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Celebrities, shoppers meet at Fashion's Night Out

 Naomi Campbell performs with models to celebrate the 25th anniversary of her career in front of the Madison Avenue Dolce & Gabbana store, Friday, Sep...
 Marchesa co-founder and designer Keren Craig gives her dog Alabama a treat during a doggie fashion show at Bergdorf Goodman, Friday, Sept 10, 2010 du...
 Designers Mark Badgley, left, and James Mischka hold their dogs Rommel and Whiskey during a doggie fashin show at Bergdorf Goodman, Friday, Sept 10, ...
 Designer Charles Chang-Lima holds his dressed up dog Isabella during a doggie fashion show at Bergdorf Goodman, Friday, Sept 10, 2010 during Fashion'...
 People queue up to gain entrance into Bergdorf Goodman, Friday, Sept 10, 2010 during Fashion's Night Out during Fashion Week in New York. (AP Photo/S...
 Designer Jason Wu autographs a box at Bergdorf Goodman, Friday, Sept 10, 2010 during Fashion's Night Out during Fashion Week in New York. (AP Photo/S...

CORRECTION Fashion Dolce & Gabbana

Naomi Campbell performs with models to celebrate the 25th anniversary of her career in front of the Madison Avenue Dolce & Gabbana store, Friday, Sep...

Fashion Fashion s Night Out

Marchesa co-founder and designer Keren Craig gives her dog Alabama a treat during a doggie fashion show at Bergdorf Goodman, Friday, Sept 10, 2010 du...

Fashion Fashion s Night Out

Designers Mark Badgley, left, and James Mischka hold their dogs Rommel and Whiskey during a doggie fashin show at Bergdorf Goodman, Friday, Sept 10, ...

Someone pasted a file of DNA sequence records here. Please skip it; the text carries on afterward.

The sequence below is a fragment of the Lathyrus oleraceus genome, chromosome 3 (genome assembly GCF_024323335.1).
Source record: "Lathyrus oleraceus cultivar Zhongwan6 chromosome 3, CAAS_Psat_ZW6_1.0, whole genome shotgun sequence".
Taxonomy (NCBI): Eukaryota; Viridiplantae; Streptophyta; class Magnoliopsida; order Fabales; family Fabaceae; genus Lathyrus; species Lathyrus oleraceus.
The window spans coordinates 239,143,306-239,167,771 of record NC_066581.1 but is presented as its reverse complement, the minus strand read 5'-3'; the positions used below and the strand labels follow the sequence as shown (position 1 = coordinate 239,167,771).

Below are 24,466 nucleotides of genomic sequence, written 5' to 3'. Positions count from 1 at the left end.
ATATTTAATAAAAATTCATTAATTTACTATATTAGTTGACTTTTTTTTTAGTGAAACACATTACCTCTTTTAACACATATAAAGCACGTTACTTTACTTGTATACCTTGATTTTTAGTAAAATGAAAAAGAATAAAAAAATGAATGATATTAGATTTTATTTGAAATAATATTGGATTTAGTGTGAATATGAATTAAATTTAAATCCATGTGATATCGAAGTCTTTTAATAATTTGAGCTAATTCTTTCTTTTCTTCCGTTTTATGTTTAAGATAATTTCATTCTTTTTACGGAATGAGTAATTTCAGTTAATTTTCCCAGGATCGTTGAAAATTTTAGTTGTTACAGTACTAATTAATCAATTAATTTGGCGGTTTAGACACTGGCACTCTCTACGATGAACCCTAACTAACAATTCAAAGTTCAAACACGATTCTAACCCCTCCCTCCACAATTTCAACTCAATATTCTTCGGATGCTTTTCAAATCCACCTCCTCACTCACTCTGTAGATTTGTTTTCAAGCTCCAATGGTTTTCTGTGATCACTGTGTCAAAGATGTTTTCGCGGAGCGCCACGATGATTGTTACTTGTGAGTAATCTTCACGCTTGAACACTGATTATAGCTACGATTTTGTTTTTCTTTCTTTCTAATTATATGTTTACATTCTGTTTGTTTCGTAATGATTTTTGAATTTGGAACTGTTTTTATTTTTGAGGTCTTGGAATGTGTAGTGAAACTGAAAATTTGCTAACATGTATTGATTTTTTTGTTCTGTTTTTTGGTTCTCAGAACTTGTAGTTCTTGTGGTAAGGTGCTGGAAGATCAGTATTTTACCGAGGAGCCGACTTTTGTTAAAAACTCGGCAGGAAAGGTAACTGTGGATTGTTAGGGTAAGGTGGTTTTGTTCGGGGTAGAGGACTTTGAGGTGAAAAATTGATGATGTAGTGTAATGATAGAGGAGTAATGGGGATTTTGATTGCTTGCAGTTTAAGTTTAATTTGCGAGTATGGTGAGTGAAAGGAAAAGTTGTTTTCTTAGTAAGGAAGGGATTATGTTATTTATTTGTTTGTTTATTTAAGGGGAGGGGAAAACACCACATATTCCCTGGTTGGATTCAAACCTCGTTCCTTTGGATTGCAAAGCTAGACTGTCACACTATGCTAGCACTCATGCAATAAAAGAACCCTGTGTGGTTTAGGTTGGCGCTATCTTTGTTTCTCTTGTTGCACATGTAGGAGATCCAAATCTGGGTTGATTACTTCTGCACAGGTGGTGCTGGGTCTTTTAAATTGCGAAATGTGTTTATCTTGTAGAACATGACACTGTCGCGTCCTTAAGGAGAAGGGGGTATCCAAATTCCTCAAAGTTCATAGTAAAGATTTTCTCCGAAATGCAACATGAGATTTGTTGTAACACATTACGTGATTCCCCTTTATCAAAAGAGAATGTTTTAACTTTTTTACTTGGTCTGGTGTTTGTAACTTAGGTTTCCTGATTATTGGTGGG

Fashion Fashion s Night Out

Designer Charles Chang-Lima holds his dressed up dog Isabella during a doggie fashion show at Bergdorf Goodman, Friday, Sept 10, 2010 during Fashion'...

Fashion Fashion's Night Out

People queue up to gain entrance into Bergdorf Goodman, Friday, Sept 10, 2010 during Fashion's Night Out during Fashion Week in New York. (AP Photo/S...

Fashion Fashion's Night Out

Designer Jason Wu autographs a box at Bergdorf Goodman, Friday, Sept 10, 2010 during Fashion's Night Out during Fashion Week in New York. (AP Photo/S...

Naomi Campbell danced on the sidewalk of Madison Avenue in leather hotpants. Alexander Wang led a dance party in a department store. And Vogue's Anna Wintour wore a (gasp) T-shirt.
It could only be Fashion's Night Out, the one-night-only celebration dreamed up by Wintour to lure shoppers into stores and revive the flagging fashion industry. The event, started in New York last year during Fashion Week, fanned out to 100 cities around the country on Friday, and 16 countries planned their own versions.
Wintour made an early stop at Ralph Lauren, where she posed in a Fashion's Night Out T-shirt with David Lauren and Halle Berry. She said the event had grown in a year "by slightly epic proportions."
"We have to get out there and have people have fun. We have to spread fashion and do something good for the economy," she said.
Madison Avenue was packed with taxis and shoppers crowded the sidewalks. Hundreds of people lined up outside Bergdorf Goodman. Natalie Jackson, 18, picked up a $250 ring at Barneys with the Black Eyed Peas' "I've Got a Feeling" on loud. Why tonight to whip out the credit card?
"I love the fashion industry. I've had my eye on it for a few days but I wanted to wait until tonight. This atmosphere, it makes you want to shop," said Jackson, of Manhattan.
Elsewhere in the store, a Loomstate drumming circle accompanied leather friendship bracelet making. Teen fashion blogger Tavi Gevinson made one as a drumming circle pounded.
Simon Doonan signed signature Haiviana flip-flops. Alexander Wang arrived for a dance party with a megaphone and shouted for customers to dance their unprintables off. Designers Jeff Halmos and Sam Shipley faced off against fans in ping-pong.